By James Orr
What is the value that a typical employee delivers to their organization? Upon hiring, the employee is not very productive and adds very little value to the organization. You could even argue that a new employee actually contributes negative value in the beginning since, during the training and onboarding process, they are taking the time of more experienced employees. For the sake of this conversation, let's keep it simple. As the employee better understands his/her role, they begin to add more value to the organization until at some point the value added begins to level off (as noted in the graph below). Without external intervention, additional training, job rotations, or new challenges, an employee will begin to deliver a fairly consistent level of value without further increase. We will leave the tail of this graph for another conversation. Instead, this discussion will focus on the beginning or onboarding of new employees.
It is commonly stated that new employees are not as productive and do not deliver as much value as experienced employees. There are entire companies built around reducing the time to productivity of new employees. So why do organizations find this so difficult? What is the secret sauce? Besides getting the employee oriented to the organization and surroundings, reducing questions such as, “Where is the bathroom?” and “Where do we keep extra paper?, the key is reducing the time to results by accelerating strategy execution.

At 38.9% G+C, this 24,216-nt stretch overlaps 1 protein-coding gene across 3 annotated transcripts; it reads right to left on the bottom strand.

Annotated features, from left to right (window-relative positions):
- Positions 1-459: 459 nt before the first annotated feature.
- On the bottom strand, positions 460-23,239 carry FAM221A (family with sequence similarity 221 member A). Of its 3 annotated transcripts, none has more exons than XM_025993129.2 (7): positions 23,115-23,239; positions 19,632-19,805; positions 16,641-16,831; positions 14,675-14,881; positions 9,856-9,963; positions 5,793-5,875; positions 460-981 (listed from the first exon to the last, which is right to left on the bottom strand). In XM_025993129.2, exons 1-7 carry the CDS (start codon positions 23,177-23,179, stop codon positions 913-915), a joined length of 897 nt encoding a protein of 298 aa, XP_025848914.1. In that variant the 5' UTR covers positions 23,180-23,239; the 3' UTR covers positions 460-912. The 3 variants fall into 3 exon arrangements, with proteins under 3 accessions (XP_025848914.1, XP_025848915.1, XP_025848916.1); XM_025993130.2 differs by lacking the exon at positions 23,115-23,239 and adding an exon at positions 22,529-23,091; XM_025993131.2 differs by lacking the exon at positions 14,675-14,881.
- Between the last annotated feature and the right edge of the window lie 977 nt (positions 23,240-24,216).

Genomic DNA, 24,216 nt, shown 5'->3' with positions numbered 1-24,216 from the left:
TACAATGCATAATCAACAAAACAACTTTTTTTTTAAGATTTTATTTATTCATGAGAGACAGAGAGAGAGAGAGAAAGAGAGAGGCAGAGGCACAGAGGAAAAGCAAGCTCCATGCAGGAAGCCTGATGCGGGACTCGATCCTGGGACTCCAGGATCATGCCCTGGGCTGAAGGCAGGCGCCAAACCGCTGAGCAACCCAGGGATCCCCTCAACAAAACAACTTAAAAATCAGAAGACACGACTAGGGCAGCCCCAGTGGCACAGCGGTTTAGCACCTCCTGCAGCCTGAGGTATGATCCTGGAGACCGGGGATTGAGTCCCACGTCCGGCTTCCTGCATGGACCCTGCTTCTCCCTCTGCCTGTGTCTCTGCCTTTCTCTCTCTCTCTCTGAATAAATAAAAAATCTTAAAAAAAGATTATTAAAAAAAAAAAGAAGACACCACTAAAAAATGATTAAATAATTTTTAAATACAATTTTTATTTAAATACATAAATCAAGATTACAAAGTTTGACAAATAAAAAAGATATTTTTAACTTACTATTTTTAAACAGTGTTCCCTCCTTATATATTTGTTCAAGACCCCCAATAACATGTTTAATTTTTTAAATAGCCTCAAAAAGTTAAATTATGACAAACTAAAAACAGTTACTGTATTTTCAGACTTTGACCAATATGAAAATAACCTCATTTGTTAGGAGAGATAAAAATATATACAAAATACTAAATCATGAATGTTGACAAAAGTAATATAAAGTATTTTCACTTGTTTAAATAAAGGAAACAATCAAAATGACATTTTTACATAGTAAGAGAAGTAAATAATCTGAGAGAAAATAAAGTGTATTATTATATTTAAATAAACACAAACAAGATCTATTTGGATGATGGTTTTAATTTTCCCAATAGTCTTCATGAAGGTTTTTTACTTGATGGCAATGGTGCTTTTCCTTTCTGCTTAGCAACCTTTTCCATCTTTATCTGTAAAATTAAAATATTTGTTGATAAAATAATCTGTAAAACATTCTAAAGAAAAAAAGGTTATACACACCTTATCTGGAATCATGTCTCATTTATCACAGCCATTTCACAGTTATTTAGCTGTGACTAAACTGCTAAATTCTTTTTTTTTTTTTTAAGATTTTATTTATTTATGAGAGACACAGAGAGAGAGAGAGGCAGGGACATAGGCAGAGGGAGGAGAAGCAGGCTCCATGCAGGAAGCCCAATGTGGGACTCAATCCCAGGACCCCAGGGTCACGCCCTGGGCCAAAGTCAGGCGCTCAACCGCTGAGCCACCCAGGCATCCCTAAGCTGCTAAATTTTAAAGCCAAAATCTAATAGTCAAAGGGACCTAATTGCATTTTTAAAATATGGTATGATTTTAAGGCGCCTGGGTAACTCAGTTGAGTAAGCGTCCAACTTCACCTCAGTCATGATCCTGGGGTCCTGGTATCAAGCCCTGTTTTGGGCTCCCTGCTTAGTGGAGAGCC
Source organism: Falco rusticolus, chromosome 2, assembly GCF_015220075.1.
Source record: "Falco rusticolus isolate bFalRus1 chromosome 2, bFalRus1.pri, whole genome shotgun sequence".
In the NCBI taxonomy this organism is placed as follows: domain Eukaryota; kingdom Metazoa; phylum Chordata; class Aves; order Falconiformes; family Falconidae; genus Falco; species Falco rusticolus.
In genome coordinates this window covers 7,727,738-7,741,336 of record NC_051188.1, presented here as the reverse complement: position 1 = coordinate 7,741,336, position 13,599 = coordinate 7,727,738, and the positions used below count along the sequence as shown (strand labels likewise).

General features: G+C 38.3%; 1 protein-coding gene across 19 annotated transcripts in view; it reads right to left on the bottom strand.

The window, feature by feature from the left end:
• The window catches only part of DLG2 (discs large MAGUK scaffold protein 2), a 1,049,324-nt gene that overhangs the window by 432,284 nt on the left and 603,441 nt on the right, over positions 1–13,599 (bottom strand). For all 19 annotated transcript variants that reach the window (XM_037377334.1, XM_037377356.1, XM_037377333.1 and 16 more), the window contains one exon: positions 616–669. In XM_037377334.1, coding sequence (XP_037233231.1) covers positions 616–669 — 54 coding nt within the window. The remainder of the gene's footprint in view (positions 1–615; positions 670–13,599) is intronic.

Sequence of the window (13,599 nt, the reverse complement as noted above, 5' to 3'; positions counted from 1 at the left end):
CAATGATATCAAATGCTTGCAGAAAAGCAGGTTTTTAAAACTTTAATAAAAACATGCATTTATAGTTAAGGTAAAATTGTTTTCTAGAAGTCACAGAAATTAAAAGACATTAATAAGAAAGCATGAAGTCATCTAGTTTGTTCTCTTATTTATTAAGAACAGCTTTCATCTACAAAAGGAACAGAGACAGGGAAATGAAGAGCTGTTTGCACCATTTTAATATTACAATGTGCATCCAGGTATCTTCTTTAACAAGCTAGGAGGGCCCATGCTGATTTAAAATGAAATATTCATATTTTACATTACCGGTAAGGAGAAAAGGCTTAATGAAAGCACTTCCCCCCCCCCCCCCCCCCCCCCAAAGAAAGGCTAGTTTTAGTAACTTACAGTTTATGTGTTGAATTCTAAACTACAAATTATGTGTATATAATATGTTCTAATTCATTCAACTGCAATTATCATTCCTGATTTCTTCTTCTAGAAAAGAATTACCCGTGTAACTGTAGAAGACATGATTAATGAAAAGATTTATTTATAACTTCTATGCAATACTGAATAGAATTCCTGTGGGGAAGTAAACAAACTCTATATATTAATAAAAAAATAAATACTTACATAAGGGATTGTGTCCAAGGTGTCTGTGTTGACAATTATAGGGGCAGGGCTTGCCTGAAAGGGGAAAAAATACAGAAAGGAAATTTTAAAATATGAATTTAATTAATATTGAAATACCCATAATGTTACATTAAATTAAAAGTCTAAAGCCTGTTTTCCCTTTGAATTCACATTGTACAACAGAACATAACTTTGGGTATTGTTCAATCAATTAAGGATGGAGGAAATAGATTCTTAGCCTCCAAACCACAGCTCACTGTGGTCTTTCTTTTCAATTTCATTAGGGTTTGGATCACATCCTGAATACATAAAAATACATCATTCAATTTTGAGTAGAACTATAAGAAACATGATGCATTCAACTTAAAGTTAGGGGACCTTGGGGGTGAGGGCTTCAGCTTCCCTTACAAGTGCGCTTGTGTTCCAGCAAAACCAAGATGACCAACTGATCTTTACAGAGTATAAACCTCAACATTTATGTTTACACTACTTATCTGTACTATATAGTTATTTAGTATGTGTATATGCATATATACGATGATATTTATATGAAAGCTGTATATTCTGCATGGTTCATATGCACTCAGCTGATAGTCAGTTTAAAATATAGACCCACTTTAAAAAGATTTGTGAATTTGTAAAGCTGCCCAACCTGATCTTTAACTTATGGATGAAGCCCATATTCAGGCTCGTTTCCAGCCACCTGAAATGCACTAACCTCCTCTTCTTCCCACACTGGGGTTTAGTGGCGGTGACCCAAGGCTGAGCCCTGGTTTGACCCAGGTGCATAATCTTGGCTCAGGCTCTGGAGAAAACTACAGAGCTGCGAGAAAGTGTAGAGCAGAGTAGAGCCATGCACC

In essence, it’s about shortening the period that employees are not creating value for the organization, increasing the slope of the value creation curve. How well an employee executes is dependent on how well the employee understands the company’s strategy and believes that the company’s strategy is the right one, and whether or not the employee has gained the skills necessary to be successful in his/her assigned role.
If we think about the evaluation process, resume reviews and interview questions are designed to determine the candidate’s skills, experiences and qualifications. This process is designed to determine whether or not the candidate has the necessary capabilities for the role. The process is less effective at evaluating whether or not a candidate understands and believes the company’s strategy. The remaining two components of the equation are dependent, in part, on the effectiveness and success of the onboarding process.
To achieve the necessary alignment and commitment to the company’s strategy, the onboarding process needs to quickly assimilate the new hires in the company. The onboarding process should include an immersive, experiential component that introduces the new hire to the organizational structure, strategy and interrelationships between business units. It should not be a one time event, but rather a well thought-out journey spread over time. The process also needs to depict how the individual actions of the employee drive results for the company, answering the question, “Why am I doing my job?”
Ultimately, successful onboarding increases the slope of the value creation curve as employees create more and more value for the organization. In the end, effective onboarding programs accelerate a new employee’s time to results by aligning the new hire to the strategy, instilling belief in the strategy, and building the capability necessary to complete their assignment.
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About the Author: James Orr is a Senior Consultant at BTS. To Learn More, Click Here